A commemorative postage stamp on ‘Rashtriya Pathik’ Bhoop Singh Gurjar (Bhoop Singh), an Indian revolutionary :
Issued by India
Issued on Apr 29, 1992
Description of Designs : The stamp has been designed by India Security Press, Nashik, the First Day Cover by Sankha Samant and cancellation is by Alka Sharma.
Type : Stamp, Mint Condition
Colour : Single Colour
Denomination : 100 Paise
Overall size : 3.91 x 2.90 cms.
Printing size : 3.55 x 2.54 cms.
Perforation : 13 x 13
Paper : Indigenous Un W/M Gravure Coated Gummed Stamp Paper
Number Printed : 6,00,000
Number per issue sheet : 35
Printing Process : Photogravure
Printed : India Security Press
Name : Bhoop Singh Gurjar
Born on 1882 at Guthawali, Bulandshahr district, Uttar Pradesh, India
Died on 1954 at Ajmer, Rajasthan, India
- Vijay Singh Pathik was born in 1882 in Guthawali, District Bulandshahar. His father’s name was Hamir Singh and mother’s name Kamal Kunwari. He was named Bhup Singh but after being implicated in the Lahore conspiracy case in 1915, changed his name to Vijay Singh Pathik. His grandfather had sacrificed his life in the struggle of 1857 in Bulandshahar district and this had influenced him deeply and he grew into a revolutionary, freedom fighter and satyagrahi and courted arrest many a time.
- He belonged to a poor family and had little formal education. However, he had a sharp intellect and keen literary perception. He developed these faculties and became well-versed in several languages with a good mastery over philosophy, political science and history. He became a prolific writer of great distinction and was a specially renowned poet and story writer besides being a fearless journalist and an eloquent speaker.
- After pursuing the life of an active revolutionary, he went to the backward areas of Mewar in 1919-20. He started Satyagraha against the cruel oppression of the inhabitants of these places. His success in this campaign brought him all-India fame. He also initiated a number of schemes to enable the Bhils to lead a better social and economic life, free from the curses of old customs and practices.
- He was jailed for having led the Kisan agitation in Bijoliyan against the ruler of Mewar. Pathik was invited by the Kisan Panchayat, Mahila Mandal and Yuvak Mandal to come and give them a lead. It was solely due to his efforts that the women in Mewar had begun to get respect from their menfolk. Pathik tried to create proper conditions for the social, moral and economic upliftment of the people of Mewar. He said that men and women are equal. Women should be offered equal opportunities to render service to the nation. He told women that their first duty was to educate their illiterate sisters.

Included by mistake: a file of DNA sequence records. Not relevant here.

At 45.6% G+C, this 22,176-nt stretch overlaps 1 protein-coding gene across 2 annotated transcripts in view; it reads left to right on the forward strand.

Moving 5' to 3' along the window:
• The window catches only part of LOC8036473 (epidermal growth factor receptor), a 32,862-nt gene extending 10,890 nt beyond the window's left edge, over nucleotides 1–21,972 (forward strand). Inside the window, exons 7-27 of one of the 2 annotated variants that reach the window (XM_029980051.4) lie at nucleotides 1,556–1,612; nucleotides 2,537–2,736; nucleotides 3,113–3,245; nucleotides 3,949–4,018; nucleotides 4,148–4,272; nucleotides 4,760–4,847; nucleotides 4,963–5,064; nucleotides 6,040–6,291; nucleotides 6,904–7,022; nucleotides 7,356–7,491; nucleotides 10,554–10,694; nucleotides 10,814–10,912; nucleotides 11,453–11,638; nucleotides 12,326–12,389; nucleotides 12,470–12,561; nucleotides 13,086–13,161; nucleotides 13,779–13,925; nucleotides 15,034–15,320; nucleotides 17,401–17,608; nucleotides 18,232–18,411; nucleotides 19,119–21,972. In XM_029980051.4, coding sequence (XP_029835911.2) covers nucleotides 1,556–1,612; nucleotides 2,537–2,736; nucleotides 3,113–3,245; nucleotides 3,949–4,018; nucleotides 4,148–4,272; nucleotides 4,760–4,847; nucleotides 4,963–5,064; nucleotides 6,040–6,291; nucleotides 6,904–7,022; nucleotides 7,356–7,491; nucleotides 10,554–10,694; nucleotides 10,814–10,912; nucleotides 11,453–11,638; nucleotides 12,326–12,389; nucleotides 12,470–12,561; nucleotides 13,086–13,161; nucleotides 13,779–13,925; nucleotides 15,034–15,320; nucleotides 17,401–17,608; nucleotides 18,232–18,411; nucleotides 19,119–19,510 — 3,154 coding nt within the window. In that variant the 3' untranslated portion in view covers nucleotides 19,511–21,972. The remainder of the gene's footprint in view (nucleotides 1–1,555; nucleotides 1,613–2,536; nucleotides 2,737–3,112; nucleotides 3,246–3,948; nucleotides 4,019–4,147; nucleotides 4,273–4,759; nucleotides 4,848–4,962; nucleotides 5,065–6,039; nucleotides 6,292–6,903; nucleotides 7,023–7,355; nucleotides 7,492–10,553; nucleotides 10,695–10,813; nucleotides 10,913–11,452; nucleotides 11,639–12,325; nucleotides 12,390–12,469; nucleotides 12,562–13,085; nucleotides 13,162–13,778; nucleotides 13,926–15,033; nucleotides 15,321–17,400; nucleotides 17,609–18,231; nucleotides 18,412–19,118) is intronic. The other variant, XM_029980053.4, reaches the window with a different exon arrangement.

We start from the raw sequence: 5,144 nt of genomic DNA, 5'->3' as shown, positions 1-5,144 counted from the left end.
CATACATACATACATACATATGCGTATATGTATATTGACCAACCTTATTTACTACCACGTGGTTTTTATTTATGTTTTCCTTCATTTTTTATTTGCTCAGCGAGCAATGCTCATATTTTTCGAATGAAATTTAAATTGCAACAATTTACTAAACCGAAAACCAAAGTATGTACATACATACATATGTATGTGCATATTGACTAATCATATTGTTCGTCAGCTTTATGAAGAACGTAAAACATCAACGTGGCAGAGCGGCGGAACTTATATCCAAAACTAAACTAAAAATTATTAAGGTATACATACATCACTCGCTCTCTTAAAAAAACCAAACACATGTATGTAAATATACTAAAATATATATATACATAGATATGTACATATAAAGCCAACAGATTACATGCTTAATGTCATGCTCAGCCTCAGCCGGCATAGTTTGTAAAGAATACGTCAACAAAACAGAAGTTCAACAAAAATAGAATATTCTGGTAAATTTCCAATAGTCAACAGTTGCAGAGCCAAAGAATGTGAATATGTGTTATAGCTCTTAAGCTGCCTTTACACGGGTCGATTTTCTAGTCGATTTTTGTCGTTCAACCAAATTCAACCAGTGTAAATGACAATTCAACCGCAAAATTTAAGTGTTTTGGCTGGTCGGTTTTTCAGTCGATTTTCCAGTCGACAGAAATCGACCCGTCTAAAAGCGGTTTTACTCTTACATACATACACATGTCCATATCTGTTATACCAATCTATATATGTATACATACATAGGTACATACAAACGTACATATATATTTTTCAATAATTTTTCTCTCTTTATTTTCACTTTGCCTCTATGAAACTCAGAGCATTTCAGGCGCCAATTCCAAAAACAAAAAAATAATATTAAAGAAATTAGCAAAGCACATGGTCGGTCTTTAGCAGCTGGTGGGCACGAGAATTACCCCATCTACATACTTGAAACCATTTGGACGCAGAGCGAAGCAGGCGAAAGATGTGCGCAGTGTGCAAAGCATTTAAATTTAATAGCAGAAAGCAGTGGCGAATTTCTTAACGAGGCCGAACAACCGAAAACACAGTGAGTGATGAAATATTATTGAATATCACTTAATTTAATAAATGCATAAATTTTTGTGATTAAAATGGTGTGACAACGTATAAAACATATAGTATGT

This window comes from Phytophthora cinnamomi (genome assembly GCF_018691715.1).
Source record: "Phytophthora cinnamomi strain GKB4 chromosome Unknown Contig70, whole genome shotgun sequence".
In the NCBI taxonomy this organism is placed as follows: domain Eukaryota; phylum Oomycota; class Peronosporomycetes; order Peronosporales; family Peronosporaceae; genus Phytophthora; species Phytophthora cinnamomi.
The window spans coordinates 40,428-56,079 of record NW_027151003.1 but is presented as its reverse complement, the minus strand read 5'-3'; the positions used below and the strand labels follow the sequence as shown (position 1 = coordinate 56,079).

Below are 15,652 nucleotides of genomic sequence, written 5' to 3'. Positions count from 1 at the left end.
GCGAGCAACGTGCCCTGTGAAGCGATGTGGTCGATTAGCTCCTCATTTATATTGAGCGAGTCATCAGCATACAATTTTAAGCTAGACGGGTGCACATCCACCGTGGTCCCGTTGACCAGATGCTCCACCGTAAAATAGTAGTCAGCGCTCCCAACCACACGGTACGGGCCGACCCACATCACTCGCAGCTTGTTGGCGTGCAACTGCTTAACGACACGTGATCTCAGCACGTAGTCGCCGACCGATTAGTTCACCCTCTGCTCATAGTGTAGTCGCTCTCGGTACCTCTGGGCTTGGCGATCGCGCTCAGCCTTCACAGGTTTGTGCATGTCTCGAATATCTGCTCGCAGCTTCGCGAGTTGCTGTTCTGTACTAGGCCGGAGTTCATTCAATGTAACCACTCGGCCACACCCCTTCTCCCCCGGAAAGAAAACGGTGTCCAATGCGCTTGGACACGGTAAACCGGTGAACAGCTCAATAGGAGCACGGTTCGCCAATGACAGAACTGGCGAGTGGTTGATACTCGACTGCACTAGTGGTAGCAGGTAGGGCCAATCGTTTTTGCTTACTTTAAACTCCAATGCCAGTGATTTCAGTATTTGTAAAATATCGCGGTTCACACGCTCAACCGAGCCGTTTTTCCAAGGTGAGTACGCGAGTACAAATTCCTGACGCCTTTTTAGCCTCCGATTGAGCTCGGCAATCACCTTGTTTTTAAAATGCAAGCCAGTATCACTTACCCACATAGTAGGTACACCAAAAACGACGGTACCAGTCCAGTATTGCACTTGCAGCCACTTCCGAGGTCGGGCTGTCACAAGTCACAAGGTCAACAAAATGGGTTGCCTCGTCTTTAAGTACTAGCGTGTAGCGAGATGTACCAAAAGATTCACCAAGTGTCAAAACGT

- When Pathik came to Rajasthan, it was divided into separate feudal states under the name of Rajputana. He called this place ‘Rajasthan‘ and started his own independent Hindi weekly, the ‘Rajasthan Sandesh‘ from Ajmer in the late twenties. But due to his political activities and also for the lack of adequate funds, this paper had to be closed down. Again in the mid-thirties he started another Hindi weekly, the ‘Nav Sandesh‘ from Ajmer. It was immensely popular among the people, but had a chequered existence as it was banned by the Government during the Quit India Movement. Later, he edited ‘Naveen Rajasthan‘, ‘Rajasthan Kesari‘, etc.
- He expressed his views on different subjects through the Hindi weekly ‘Tarun Rajasthan‘ also. He was popularly known as a Rashtriya Pathik. He was also a prolific writer of great distinction. Some of his books are ‘Ajay Meru‘ (a novel), ‘Pathik Pramod‘ (a collection of stories), ‘Pathikji ke Jail ke Patra‘, ‘Pathik ki Kavitaon ka Sangharsh‘, etc. He was also appointed the President of the Rajputana Madhya Bharat Provincial Congress.